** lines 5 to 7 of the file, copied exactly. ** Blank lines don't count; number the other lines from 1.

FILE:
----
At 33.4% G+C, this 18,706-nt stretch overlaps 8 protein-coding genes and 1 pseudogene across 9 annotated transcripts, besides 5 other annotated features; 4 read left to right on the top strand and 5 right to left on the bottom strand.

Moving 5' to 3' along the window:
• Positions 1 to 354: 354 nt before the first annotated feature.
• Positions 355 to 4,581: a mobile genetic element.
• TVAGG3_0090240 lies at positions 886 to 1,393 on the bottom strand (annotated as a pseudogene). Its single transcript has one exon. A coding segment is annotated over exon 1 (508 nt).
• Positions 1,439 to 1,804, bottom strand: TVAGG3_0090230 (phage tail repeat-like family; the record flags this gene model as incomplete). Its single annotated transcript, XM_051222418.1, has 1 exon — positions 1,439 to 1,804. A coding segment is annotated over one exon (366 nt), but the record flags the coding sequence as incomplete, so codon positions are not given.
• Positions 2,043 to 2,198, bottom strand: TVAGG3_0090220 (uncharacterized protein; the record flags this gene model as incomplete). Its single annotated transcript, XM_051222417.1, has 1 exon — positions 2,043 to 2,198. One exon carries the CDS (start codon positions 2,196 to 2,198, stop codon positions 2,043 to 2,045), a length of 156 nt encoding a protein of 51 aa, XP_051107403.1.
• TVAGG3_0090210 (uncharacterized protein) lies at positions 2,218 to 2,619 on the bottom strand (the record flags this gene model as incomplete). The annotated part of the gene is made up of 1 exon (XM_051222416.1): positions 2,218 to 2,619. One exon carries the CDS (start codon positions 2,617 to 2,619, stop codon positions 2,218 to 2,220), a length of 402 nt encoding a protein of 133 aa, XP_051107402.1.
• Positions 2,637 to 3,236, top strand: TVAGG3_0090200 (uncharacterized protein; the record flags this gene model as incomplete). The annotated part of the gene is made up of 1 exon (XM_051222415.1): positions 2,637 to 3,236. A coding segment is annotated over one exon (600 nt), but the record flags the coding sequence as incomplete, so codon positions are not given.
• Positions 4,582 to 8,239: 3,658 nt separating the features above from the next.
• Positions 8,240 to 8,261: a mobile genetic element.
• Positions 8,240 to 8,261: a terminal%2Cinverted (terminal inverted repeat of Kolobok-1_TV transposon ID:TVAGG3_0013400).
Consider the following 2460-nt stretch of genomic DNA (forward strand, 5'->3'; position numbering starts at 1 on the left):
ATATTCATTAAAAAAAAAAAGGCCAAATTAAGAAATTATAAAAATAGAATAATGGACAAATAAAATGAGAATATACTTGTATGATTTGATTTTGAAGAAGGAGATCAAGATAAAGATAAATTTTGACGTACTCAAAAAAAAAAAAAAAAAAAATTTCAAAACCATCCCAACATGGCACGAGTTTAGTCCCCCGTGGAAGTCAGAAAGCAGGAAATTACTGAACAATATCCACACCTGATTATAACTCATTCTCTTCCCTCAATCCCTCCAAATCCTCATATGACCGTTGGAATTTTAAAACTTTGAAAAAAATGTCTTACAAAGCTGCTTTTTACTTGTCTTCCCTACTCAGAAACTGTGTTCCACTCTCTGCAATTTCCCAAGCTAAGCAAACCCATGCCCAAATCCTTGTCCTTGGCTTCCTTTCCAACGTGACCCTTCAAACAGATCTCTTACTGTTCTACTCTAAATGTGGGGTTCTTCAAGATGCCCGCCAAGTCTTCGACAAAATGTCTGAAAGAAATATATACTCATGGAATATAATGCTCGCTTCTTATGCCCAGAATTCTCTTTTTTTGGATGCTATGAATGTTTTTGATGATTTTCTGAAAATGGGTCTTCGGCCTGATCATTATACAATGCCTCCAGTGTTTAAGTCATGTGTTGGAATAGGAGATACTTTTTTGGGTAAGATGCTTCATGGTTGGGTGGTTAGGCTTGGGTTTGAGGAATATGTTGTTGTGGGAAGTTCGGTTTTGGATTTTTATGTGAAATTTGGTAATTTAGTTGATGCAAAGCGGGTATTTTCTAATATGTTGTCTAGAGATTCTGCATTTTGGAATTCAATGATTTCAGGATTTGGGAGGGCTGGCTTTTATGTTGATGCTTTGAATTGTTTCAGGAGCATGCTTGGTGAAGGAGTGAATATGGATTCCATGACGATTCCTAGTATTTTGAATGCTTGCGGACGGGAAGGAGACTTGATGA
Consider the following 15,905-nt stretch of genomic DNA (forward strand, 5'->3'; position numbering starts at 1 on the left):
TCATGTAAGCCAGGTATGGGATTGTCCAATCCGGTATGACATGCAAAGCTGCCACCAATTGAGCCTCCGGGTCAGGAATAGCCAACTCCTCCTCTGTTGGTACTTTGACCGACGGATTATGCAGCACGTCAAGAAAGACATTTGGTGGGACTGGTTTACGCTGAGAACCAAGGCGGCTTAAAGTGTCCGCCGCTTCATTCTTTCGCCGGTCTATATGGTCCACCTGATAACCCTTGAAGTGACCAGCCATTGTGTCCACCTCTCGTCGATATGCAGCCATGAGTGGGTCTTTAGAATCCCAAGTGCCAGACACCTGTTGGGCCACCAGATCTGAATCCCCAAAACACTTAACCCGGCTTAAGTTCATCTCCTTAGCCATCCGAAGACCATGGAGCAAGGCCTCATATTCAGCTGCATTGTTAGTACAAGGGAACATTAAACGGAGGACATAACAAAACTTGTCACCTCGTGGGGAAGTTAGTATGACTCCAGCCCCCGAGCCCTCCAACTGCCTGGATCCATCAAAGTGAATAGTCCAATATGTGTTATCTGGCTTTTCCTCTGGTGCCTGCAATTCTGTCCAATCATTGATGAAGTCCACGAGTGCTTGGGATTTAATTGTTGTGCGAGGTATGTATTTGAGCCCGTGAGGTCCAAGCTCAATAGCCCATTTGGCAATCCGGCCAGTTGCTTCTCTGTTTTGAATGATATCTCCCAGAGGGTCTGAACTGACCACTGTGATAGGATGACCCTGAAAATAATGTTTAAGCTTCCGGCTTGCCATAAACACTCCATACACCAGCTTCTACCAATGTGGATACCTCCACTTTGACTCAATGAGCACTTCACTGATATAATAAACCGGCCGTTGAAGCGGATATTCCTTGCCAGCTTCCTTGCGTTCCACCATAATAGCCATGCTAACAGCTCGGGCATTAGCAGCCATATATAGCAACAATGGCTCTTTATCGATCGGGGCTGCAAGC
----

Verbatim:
• TVAGG3_0090240 lies at positions 886 to 1,393 on the bottom strand (annotated as a pseudogene). Its single transcript has one exon. A coding segment is annotated over exon 1 (508 nt).
• Positions 1,439 to 1,804, bottom strand: TVAGG3_0090230 (phage tail repeat-like family; the record flags this gene model as incomplete). Its single annotated transcript, XM_051222418.1, has 1 exon — positions 1,439 to 1,804. A coding segment is annotated over one exon (366 nt), but the record flags the coding sequence as incomplete, so codon positions are not given.
• Positions 2,043 to 2,198, bottom strand: TVAGG3_0090220 (uncharacterized protein; the record flags this gene model as incomplete). Its single annotated transcript, XM_051222417.1, has 1 exon — positions 2,043 to 2,198. One exon carries the CDS (start codon positions 2,196 to 2,198, stop codon positions 2,043 to 2,045), a length of 156 nt encoding a protein of 51 aa, XP_051107403.1.